ROCHESTER, Minn. — As cases of COVID-19 continue to surge, district courts across the state will suspend jury trials and ramp up remote hearings effective Nov. 30.
The Judicial Council unanimously voted Thursday, Nov. 19, that all new criminal jury trials should be put on hold until Feb. 1 and that all court proceedings should be conducted remotely unless it is impossible to do so.
“For us in the judiciary, we are used to doing balancing analysis and we need to do that now, it seems to me, as we consider whether and how we should ramp down some of our in-person court proceedings,” Minnesota Supreme Court Justice Lorie Gildea said. “Of course, on one side of the scale is our constitutional mission. Our constitutional obligation to ensure access to justice and to ensure that it is provided freely and promptly and without delay.”
“That is a very important weight on that side of the scale,” she said. “On the other side of the scale is our duty to protect the health and safety of our judges and staff and all of the people we serve. And for me, I think engaging in that balancing tells me that we should hit the pause button and scale back on in-person proceedings for 60 days.”
The actions do allow for exceptions in the case of an emergency or with the approval of the chief judge of the court district, in consultation with the Chief Justice of the Minnesota Supreme Court.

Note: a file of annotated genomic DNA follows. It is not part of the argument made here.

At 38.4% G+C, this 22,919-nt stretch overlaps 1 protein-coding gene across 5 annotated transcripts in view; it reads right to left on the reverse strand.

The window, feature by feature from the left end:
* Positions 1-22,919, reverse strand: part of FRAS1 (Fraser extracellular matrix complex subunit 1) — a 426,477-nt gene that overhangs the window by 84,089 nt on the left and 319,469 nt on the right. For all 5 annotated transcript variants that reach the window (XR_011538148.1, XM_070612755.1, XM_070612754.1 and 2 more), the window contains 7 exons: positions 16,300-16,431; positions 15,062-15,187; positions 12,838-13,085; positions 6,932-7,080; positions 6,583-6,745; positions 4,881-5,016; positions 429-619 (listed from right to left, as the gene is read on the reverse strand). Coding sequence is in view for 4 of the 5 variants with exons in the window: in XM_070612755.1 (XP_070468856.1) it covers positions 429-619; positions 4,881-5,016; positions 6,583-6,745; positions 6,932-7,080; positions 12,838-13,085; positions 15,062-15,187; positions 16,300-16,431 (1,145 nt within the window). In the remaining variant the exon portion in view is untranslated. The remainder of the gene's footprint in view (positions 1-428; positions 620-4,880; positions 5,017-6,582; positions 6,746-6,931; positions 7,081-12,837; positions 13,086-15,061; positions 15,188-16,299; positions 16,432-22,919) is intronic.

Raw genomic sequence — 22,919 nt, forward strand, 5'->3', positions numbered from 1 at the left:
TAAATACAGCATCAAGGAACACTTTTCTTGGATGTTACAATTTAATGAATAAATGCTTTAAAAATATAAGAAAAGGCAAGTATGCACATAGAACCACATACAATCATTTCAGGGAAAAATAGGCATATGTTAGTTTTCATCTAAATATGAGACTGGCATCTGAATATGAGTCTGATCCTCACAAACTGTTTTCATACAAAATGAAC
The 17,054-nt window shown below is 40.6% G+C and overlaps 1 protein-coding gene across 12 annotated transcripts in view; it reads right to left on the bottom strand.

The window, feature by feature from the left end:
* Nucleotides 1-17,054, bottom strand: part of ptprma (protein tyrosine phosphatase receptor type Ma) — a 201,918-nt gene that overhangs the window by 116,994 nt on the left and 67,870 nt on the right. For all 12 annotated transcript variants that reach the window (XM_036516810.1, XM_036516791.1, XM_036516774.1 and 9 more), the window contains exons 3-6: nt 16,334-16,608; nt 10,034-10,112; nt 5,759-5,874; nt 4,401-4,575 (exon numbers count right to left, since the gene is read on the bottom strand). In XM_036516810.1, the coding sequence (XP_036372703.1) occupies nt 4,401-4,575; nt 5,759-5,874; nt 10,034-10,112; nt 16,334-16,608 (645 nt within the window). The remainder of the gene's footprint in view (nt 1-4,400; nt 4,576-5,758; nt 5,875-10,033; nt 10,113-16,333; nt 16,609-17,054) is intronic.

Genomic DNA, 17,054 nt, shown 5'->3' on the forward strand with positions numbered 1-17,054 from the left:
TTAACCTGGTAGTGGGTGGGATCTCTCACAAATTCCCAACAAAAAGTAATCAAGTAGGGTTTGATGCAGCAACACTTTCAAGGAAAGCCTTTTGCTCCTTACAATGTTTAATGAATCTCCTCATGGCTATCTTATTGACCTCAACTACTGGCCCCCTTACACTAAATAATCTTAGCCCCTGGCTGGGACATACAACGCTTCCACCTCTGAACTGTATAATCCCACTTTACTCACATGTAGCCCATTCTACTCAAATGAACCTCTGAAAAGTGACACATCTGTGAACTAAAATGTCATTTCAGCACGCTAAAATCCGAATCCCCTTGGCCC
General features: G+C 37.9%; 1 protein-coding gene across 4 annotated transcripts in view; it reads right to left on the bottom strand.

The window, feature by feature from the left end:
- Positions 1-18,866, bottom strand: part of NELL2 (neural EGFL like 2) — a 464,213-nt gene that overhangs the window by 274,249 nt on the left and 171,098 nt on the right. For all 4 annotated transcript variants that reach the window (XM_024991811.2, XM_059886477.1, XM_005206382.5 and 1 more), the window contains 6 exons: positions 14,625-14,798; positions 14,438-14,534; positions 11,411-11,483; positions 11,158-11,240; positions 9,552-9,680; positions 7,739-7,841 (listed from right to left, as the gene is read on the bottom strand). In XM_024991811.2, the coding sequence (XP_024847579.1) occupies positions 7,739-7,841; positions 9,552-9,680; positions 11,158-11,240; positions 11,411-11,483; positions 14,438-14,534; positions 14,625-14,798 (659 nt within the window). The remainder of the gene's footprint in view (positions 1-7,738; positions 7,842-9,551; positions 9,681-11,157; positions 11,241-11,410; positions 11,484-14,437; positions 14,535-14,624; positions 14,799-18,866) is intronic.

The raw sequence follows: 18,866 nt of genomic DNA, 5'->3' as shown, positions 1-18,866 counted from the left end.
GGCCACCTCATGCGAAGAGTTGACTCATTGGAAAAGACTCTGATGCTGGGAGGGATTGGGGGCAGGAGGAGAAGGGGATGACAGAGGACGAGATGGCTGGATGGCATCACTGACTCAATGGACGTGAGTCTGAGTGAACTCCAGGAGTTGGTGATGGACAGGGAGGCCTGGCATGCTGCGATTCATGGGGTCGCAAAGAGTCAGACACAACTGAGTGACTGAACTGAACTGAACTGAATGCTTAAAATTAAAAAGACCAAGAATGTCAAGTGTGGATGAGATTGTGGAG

In the case of jury trials, those already in process may continue. Defendants, especially those in jail on a pre-trial basis, who demanded a speedy trial prior to the order being issued are eligible for an exception to the shutdown.
The Judicial Council’s Other Side Working Group had recommended that jury trials should continue following previous protocols in place but acknowledged that the recommendation was formulated prior to Gov. Tim Walz’s executive order. On Nov. 18, Walz announced that bars and restaurants would close for indoor service for four weeks starting Friday, Nov. 20, and that fitness centers and other places of entertainment would be closed in an effort to curb the spread of the coronavirus..
“I supported those recommendations then but they didn’t give us a crystal ball and we did not see, even though we knew things were difficult, we did not see the dramatic downturn just even the last week that we’ve seen and the increase in the positivity rate,” said Judge Lucinda Jesson, who sits in the Minnesota Court of Appeals.
Jodi Williamson, chief judge of the 3rd Judicial District, said there was unanimous support among judges in her district.
At the end of March, Gildea ordered a halt to new jury trials. In June, a small number of district courts in Minnesota were given the go-ahead to restart criminal jury trials as part of a pilot program. Olmsted County was among the small list of courts. As the summer progressed, more courts were allowed to conduct jury trials and increase in-person proceedings.
Tenth Judicial District Court Judge Krista Martin, chair of the Other Side Workgroup and a judge in the 10th District, told the council that there has been no “documented COVID-19 spread at our court facilities.” Martin credited that, in part, as a result of the “very robust” preparedness plans the courts have put in place.
The council also approved a motion that at least one public service counter in each county and the appellate courts must be accessible to court customers Monday through Friday between 8 a.m. and 4:30 p.m. Counter accessibility may be accomplished by providing service remotely, in-person and/or by appointment only.